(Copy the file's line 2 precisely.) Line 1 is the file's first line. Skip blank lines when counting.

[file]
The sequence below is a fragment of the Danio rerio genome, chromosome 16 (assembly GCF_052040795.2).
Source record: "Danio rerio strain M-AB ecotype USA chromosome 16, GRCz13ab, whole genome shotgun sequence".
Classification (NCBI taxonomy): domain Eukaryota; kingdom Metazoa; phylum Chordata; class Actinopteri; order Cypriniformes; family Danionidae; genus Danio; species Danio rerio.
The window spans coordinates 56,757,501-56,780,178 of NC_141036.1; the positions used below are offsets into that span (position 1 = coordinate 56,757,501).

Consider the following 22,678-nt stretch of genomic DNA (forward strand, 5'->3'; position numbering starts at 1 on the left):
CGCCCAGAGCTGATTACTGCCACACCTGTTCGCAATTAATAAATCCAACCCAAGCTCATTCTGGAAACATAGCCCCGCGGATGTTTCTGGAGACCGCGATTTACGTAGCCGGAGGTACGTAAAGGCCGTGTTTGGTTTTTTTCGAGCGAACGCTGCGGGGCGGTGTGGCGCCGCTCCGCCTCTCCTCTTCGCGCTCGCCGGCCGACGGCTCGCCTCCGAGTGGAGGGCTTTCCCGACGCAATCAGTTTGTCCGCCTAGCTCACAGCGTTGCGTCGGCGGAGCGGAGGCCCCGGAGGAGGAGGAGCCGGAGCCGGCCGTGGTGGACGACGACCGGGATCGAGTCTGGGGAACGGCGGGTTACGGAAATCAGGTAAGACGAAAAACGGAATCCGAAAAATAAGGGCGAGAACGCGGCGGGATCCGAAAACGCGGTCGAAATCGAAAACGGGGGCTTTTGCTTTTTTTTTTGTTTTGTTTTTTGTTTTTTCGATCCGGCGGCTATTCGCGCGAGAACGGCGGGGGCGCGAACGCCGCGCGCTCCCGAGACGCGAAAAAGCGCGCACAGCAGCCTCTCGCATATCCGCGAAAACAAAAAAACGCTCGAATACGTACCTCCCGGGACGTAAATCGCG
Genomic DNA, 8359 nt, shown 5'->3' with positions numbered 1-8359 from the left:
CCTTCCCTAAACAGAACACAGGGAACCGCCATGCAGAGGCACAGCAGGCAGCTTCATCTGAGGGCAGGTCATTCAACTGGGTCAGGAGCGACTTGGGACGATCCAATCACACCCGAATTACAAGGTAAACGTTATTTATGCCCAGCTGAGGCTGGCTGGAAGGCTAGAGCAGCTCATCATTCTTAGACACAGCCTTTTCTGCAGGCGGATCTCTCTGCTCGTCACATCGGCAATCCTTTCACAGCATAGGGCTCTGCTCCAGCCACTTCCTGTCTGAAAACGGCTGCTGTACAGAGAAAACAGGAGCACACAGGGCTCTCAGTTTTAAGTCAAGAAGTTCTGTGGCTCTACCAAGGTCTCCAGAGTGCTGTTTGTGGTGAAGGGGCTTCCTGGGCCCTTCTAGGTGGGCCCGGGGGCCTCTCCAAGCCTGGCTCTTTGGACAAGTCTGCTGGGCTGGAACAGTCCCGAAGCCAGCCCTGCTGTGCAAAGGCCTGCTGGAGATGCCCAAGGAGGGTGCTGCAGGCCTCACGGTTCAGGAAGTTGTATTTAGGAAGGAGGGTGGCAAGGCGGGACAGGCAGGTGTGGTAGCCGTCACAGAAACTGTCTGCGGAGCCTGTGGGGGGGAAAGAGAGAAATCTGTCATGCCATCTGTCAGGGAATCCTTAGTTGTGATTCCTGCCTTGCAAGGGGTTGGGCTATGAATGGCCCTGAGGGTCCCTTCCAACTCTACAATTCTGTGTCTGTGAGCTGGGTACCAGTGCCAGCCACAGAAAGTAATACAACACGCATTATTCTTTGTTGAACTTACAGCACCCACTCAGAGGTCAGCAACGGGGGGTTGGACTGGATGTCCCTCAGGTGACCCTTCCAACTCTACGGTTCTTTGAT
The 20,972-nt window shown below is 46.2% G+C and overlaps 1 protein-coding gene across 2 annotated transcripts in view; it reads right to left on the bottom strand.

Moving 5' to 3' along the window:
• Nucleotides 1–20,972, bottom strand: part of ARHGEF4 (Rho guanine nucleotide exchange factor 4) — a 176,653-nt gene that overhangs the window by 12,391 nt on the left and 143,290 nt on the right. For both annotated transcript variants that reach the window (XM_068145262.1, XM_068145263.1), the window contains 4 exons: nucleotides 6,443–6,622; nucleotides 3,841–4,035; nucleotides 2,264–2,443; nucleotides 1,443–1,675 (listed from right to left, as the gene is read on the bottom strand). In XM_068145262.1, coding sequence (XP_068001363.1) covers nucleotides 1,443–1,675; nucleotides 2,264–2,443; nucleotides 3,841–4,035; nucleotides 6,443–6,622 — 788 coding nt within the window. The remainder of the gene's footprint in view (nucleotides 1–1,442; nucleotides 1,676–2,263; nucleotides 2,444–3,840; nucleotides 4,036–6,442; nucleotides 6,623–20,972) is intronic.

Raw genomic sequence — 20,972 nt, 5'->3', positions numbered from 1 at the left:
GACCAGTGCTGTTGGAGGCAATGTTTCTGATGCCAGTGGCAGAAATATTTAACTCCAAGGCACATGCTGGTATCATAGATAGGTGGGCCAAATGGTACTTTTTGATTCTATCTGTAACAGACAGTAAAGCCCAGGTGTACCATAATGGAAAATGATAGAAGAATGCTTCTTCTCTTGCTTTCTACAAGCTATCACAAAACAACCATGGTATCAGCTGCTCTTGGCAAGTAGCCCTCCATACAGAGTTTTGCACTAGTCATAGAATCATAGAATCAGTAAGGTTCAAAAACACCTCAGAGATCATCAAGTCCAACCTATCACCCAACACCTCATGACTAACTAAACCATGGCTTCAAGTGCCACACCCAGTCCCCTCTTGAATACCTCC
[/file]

Source record: "Danio rerio strain M-AB ecotype USA chromosome 16, GRCz13ab, whole genome shotgun sequence".